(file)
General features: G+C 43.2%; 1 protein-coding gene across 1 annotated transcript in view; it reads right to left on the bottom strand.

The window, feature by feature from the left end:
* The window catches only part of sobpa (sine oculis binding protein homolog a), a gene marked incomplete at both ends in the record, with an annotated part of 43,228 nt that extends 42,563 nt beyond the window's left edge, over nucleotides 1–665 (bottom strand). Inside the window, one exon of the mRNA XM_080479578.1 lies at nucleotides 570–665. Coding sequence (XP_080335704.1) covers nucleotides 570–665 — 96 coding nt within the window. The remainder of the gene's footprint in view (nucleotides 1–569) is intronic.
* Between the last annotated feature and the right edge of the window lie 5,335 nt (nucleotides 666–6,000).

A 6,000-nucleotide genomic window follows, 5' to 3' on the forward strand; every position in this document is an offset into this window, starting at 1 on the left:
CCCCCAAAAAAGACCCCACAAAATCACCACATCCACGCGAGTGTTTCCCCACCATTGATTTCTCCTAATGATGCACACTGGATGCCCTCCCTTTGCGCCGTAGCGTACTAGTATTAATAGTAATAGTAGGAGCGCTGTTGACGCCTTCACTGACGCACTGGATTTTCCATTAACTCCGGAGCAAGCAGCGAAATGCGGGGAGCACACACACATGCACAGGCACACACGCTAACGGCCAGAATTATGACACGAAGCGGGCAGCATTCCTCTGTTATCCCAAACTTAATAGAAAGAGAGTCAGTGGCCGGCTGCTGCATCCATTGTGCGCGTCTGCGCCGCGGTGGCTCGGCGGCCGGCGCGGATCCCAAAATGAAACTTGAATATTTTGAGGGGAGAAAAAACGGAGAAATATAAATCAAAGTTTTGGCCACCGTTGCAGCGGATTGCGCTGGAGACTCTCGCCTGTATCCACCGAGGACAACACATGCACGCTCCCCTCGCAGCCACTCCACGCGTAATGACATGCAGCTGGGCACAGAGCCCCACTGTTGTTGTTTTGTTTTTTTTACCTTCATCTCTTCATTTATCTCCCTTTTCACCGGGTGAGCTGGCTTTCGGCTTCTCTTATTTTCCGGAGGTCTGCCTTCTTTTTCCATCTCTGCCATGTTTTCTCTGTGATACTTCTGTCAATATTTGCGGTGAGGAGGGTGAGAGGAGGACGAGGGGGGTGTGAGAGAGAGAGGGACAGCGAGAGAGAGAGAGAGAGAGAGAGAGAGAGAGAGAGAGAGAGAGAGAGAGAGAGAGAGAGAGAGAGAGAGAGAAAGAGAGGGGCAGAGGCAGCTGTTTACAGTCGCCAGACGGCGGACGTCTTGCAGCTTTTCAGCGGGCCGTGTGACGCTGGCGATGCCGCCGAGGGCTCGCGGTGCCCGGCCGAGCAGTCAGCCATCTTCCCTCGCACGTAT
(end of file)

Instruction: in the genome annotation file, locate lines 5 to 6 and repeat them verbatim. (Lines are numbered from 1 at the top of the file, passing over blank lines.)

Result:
A 6,000-nucleotide genomic window follows, 5' to 3' on the forward strand; every position in this document is an offset into this window, starting at 1 on the left:
CCCCCAAAAAAGACCCCACAAAATCACCACATCCACGCGAGTGTTTCCCCACCATTGATTTCTCCTAATGATGCACACTGGATGCCCTCCCTTTGCGCCGTAGCGTACTAGTATTAATAGTAATAGTAGGAGCGCTGTTGACGCCTTCACTGACGCACTGGATTTTCCATTAACTCCGGAGCAAGCAGCGAAATGCGGGGAGCACACACACATGCACAGGCACACACGCTAACGGCCAGAATTATGACACGAAGCGGGCAGCATTCCTCTGTTATCCCAAACTTAATAGAAAGAGAGTCAGTGGCCGGCTGCTGCATCCATTGTGCGCGTCTGCGCCGCGGTGGCTCGGCGGCCGGCGCGGATCCCAAAATGAAACTTGAATATTTTGAGGGGAGAAAAAACGGAGAAATATAAATCAAAGTTTTGGCCACCGTTGCAGCGGATTGCGCTGGAGACTCTCGCCTGTATCCACCGAGGACAACACATGCACGCTCCCCTCGCAGCCACTCCACGCGTAATGACATGCAGCTGGGCACAGAGCCCCACTGTTGTTGTTTTGTTTTTTTTACCTTCATCTCTTCATTTATCTCCCTTTTCACCGGGTGAGCTGGCTTTCGGCTTCTCTTATTTTCCGGAGGTCTGCCTTCTTTTTCCATCTCTGCCATGTTTTCTCTGTGATACTTCTGTCAATATTTGCGGTGAGGAGGGTGAGAGGAGGACGAGGGGGGTGTGAGAGAGAGAGGGACAGCGAGAGAGAGAGAGAGAGAGAGAGAGAGAGAGAGAGAGAGAGAGAGAGAGAGAGAGAGAGAGAGAGAGAGAGAAAGAGAGGGGCAGAGGCAGCTGTTTACAGTCGCCAGACGGCGGACGTCTTGCAGCTTTTCAGCGGGCCGTGTGACGCTGGCGATGCCGCCGAGGGCTCGCGGTGCCCGGCCGAGCAGTCAGCCATCTTCCCTCGCACGTAT